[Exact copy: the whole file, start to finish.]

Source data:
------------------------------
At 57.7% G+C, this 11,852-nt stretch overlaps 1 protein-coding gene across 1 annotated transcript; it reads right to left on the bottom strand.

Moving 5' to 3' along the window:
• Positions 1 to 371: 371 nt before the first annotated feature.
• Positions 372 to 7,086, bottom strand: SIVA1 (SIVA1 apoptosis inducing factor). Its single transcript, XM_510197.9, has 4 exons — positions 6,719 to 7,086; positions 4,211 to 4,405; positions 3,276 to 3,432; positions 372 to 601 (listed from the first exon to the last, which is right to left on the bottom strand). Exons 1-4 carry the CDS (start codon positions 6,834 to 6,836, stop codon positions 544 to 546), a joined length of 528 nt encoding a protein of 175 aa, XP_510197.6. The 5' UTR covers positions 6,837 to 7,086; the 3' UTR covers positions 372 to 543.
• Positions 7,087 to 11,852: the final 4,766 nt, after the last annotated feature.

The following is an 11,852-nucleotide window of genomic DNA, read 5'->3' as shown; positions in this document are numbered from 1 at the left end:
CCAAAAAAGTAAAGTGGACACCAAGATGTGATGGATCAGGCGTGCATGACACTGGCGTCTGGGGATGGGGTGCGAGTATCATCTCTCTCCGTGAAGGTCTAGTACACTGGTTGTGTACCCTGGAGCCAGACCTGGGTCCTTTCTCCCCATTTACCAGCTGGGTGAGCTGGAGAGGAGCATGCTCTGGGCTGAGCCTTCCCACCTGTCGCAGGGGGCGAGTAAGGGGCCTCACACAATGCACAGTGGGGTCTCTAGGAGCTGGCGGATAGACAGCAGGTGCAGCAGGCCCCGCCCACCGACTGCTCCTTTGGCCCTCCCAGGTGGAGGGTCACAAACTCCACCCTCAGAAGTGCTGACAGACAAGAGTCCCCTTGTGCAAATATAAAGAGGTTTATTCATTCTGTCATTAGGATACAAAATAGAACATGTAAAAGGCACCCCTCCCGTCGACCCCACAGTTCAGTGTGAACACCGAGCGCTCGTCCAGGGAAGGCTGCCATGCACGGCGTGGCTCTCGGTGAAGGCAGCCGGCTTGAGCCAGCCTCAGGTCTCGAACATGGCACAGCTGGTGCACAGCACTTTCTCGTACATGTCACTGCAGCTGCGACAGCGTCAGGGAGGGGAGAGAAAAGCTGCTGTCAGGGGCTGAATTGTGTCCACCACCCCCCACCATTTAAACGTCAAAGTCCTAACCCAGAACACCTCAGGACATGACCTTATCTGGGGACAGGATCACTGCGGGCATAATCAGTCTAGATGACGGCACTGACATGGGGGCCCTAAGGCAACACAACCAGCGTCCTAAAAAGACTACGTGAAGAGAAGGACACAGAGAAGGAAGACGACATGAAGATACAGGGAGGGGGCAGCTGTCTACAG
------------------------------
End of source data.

At 57.7% G+C, this 11,852-nt stretch overlaps 1 protein-coding gene across 1 annotated transcript; it reads right to left on the bottom strand.

Moving 5' to 3' along the window:
• Positions 1 to 371: 371 nt before the first annotated feature.
• Positions 372 to 7,086, bottom strand: SIVA1 (SIVA1 apoptosis inducing factor). Its single transcript, XM_510197.9, has 4 exons — positions 6,719 to 7,086; positions 4,211 to 4,405; positions 3,276 to 3,432; positions 372 to 601 (listed from the first exon to the last, which is right to left on the bottom strand). Exons 1-4 carry the CDS (start codon positions 6,834 to 6,836, stop codon positions 544 to 546), a joined length of 528 nt encoding a protein of 175 aa, XP_510197.6. The 5' UTR covers positions 6,837 to 7,086; the 3' UTR covers positions 372 to 543.
• Positions 7,087 to 11,852: the final 4,766 nt, after the last annotated feature.

The following is an 11,852-nucleotide window of genomic DNA, read 5'->3' as shown; positions in this document are numbered from 1 at the left end:
CCAAAAAAGTAAAGTGGACACCAAGATGTGATGGATCAGGCGTGCATGACACTGGCGTCTGGGGATGGGGTGCGAGTATCATCTCTCTCCGTGAAGGTCTAGTACACTGGTTGTGTACCCTGGAGCCAGACCTGGGTCCTTTCTCCCCATTTACCAGCTGGGTGAGCTGGAGAGGAGCATGCTCTGGGCTGAGCCTTCCCACCTGTCGCAGGGGGCGAGTAAGGGGCCTCACACAATGCACAGTGGGGTCTCTAGGAGCTGGCGGATAGACAGCAGGTGCAGCAGGCCCCGCCCACCGACTGCTCCTTTGGCCCTCCCAGGTGGAGGGTCACAAACTCCACCCTCAGAAGTGCTGACAGACAAGAGTCCCCTTGTGCAAATATAAAGAGGTTTATTCATTCTGTCATTAGGATACAAAATAGAACATGTAAAAGGCACCCCTCCCGTCGACCCCACAGTTCAGTGTGAACACCGAGCGCTCGTCCAGGGAAGGCTGCCATGCACGGCGTGGCTCTCGGTGAAGGCAGCCGGCTTGAGCCAGCCTCAGGTCTCGAACATGGCACAGCTGGTGCACAGCACTTTCTCGTACATGTCACTGCAGCTGCGACAGCGTCAGGGAGGGGAGAGAAAAGCTGCTGTCAGGGGCTGAATTGTGTCCACCACCCCCCACCATTTAAACGTCAAAGTCCTAACCCAGAACACCTCAGGACATGACCTTATCTGGGGACAGGATCACTGCGGGCATAATCAGTCTAGATGACGGCACTGACATGGGGGCCCTAAGGCAACACAACCAGCGTCCTAAAAAGACTACGTGAAGAGAAGGACACAGAGAAGGAAGACGACATGAAGATACAGGGAGGGGGCAGCTGTCTACAG